Ex-Rep. Skeen Dies at Age 76

Posted December 8, 2003 at 11:57am

Former New Mexico Rep. Joe Skeen (R), the Land of Enchantment’s longest serving Congressman, died Sunday evening after a protracted battle with Parkinson’s disease. He was 76.

The 11-term Member, who retired from the House in 2002 due to his illness, first came to Congress in 1980 after narrowly winning the 2nd district race as a write-in candidate. To claim victory, he had to defeat both the widow (also a write-in candidate) of the man he was seeking to replace and the nephew of then-Gov. Bruce King (D).

Skeen had to run as a write-in after a federal judge denied his request for a spot on the ballot due to the GOP’s failure to field a candidate in the primary. He was only the third Member to ever win election to Congress without being on a ballot.

During the ensuing 22 years, Skeen — who chaired the Appropriations subcommittee on agriculture, rural development, Food and Drug Administration and related agencies from 1995 to 2000 — was a tireless advocate of ranchers’ and farmers’ rights. He often butted heads with environmentalists over such issues as grazing fees and the reintroduction of endangered Mexican gray wolves into New Mexico.

“He never forgot that agriculture is the foundation of the country and the people who are that foundation,” said Jim Richards, chief of staff to Rep. Steve Pearce (R-N.M.) and a former Skeen aide.

Among his many accomplishments, Skeen was most proud of the construction of the Waste Isolation Pilot Plant near Carlsbad, a federal underground nuclear waste repository, as well as increased funding for agriculture research at New Mexico State University.

An affable man, Skeen was praised by Democrats and Republicans alike for his bipartisanship and pragmatism.

“He was such a gentleman,” said Rep. Tom Udall (D-N.M.), who added that Skeen never let the fact that Udall’s wife — then a lawyer for the New Mexico attorney general’s office — had argued against Skeen’s request to be placed on the special election ballot affect their relationship. “He was of the old school in the House that really believed in bipartisanship and he walked the talk.”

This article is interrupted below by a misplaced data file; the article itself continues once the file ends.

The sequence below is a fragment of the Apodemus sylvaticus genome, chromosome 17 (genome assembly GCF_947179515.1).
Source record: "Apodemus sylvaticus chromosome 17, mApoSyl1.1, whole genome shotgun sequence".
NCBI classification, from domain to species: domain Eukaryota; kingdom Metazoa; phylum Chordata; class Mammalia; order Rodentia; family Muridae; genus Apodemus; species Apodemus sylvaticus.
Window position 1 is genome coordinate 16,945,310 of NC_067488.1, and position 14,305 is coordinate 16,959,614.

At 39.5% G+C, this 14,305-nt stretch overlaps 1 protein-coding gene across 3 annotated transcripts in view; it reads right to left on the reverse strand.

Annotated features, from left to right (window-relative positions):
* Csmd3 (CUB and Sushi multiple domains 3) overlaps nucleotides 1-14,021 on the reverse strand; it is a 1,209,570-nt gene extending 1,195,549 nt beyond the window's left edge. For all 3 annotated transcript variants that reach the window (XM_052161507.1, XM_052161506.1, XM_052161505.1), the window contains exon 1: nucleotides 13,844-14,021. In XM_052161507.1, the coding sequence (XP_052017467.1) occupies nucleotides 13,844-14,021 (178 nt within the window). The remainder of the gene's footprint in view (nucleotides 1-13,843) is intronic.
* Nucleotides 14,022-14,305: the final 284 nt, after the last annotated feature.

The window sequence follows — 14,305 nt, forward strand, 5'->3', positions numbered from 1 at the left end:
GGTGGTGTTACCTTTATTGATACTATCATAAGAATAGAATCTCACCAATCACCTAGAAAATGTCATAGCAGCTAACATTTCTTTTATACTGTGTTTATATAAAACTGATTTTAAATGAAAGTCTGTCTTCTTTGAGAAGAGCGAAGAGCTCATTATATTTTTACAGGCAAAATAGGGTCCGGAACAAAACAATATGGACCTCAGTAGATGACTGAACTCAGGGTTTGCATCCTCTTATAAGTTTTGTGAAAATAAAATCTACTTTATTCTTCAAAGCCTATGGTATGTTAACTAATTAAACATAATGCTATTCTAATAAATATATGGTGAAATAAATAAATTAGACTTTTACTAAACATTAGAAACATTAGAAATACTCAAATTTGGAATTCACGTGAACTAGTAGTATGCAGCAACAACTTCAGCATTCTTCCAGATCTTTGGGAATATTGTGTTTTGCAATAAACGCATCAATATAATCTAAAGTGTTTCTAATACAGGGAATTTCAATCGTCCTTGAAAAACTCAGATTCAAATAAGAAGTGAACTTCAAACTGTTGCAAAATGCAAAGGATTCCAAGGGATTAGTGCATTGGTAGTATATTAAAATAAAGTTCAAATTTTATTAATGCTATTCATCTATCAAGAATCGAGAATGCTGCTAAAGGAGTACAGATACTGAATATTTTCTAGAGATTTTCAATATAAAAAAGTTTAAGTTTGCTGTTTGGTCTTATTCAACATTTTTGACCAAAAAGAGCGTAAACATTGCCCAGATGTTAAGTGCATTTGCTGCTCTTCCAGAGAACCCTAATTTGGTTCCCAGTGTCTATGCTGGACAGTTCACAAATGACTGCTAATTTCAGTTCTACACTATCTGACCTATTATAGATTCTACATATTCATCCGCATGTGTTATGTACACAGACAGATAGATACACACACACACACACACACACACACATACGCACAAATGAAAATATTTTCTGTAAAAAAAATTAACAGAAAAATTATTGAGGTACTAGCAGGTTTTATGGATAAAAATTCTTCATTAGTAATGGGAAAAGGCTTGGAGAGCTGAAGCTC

Members also praised Skeen for his unflagging devotion to his constituents’ concerns and for his infectious sense of humor.

“He never forgot that he represented New Mexico’s 2nd district — that’s a key thing for someone who stays here 22 years,” said Pearce, who succeeded Skeen in the southern New Mexico district.

“He was a Republican Moe Udall,” added Rep. Marcy Kaptur (D-Ohio), who served as ranking member when Skeen chaired the Appropriations subcommittee. “He is what all Republicans should aspire to.

“He understood that every district in America was another ornament on the Christmas tree — that the only way to move the country forward was by perfecting what happens in our regions.”

Rep. Jerry Lewis (R-Calif.) said over the years he and Skeen, who became friends shortly after Skeen arrived in Congress, shared a friendly rivalry as to whether New Mexico or California had the best Mexican food. Their annual cook-off — which later became known as “Tamales on the Terrace” — would eventually attract hundreds to Lewis’ Cannon office, he said.

Prior to his arrival on Capitol Hill, Skeen — a sheep rancher trained as an agricultural engineer — had spent several years in the New Mexico Senate.

In 1970, he unsuccessfully ran for lieutenant governor on the ticket with now-Sen. Pete Domenici, who was the Republican gubernatorial candidate.

Skeen would subsequently make two tries for the top job himself, losing the governorship each time to the Democratic candidate.

Skeen, who is survived by his wife, Mary, and two children, had been hospitalized in Roswell since Nov. 14 for complications from Parkinson’s.

Funeral services will be held Thursday at Grace Community Church in Roswell, N.M.